Educators are always on the search for ways to stimulate learning and interaction in foreign language classes. Immersion experiences are ideal for Americans attempting to speak Spanish, but in the absence of that kind of opportunity teachers should encourage and spur conversation between students through open activities. Once students feel comfortable conversing, their comprehension will increase. In "Imaginate: Managing Conversations in Spanish," Kenneth Chastain suggests that, "listening to Spanish language conversations will help students learn grammar and sentence construction."
This is the most basic of approaches but sets the stage for more extensive learning and language acquisition. Students will need to grasp basic conversational skills before moving onto anything more challenging. Have the students pair off and converse about what they did that morning or on a typical day at work or school. Provide them prompts to get them started with simple greetings and then challenge them to use their knowledge to have conversations that branch off.
Have the students tell about their families in small groups or in front of the class. Each student should talk about her parent's and sibling's names. Students should be capable of saying who they live with and how old members of the family are. Extended families can be covered once students know the words for grandparents, cousins, uncles and aunts. Have the students explain how they feel about different relatives and how often they see them.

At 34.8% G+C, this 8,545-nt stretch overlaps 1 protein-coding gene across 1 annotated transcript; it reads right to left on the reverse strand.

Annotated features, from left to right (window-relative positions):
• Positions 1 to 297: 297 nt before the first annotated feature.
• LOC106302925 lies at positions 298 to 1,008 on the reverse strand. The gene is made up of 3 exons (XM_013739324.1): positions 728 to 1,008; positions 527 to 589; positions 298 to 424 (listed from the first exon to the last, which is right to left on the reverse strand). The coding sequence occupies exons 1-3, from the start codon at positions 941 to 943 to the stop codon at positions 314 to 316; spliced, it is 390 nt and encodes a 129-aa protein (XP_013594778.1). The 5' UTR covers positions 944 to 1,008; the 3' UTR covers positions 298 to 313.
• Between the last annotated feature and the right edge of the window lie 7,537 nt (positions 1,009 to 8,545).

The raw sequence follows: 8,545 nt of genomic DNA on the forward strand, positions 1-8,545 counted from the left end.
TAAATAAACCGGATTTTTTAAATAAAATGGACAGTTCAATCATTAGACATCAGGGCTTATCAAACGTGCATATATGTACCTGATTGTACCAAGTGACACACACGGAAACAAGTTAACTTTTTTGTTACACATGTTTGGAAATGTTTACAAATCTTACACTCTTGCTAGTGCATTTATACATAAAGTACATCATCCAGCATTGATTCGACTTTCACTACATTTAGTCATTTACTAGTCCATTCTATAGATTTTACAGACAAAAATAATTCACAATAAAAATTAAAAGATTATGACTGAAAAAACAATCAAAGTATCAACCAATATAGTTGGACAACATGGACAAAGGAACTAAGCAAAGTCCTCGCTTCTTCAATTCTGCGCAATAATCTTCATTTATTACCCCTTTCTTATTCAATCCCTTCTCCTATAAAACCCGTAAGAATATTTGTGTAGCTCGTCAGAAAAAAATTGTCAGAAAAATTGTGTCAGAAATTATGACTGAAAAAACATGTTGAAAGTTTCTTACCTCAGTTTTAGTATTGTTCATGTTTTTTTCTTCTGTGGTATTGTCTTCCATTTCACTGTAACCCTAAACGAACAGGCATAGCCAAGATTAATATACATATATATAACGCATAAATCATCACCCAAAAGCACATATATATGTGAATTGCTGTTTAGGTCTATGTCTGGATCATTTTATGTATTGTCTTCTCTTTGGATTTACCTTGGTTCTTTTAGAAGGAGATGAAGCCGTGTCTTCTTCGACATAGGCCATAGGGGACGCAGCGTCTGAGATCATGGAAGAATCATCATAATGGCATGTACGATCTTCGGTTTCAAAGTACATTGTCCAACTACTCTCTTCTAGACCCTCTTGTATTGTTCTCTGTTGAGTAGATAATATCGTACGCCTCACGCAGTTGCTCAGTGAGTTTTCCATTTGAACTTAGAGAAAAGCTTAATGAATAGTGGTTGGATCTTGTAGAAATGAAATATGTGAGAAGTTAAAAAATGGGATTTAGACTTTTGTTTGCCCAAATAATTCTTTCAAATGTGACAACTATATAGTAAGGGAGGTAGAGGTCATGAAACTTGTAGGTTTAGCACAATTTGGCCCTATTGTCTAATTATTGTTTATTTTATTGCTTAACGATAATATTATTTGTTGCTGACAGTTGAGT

Aspirations and Goals in Life
Challenge the students to talk about their goals in life, using the Spanish language. Instruct them to explain what their career, family and work goals are. The only limits with this conversation should be their language skills. Younger students will probably keep it pretty standard while more advanced Spanish speakers should be able to go into detail. Direct the students to talk about what they believe the future of their relationships will be and the possibilities for career advancement.
Personal Interests and Hobbies
This is a perfect conversation for both advanced and novice Spanish speakers. Give the class an example of your own interests and hobbies to give them an example to follow. Students should cover sports or activities they are involved in. Other ideas to cover could include movies and television shows each individual enjoys and traveling they've done recently or would like to do in the near future. Students should go beyond just listing off examples and explain their feelings in the anecdotes.
- "Imaginate: Managing Conversations in Spanish"; Kenneth Chastain; 2003
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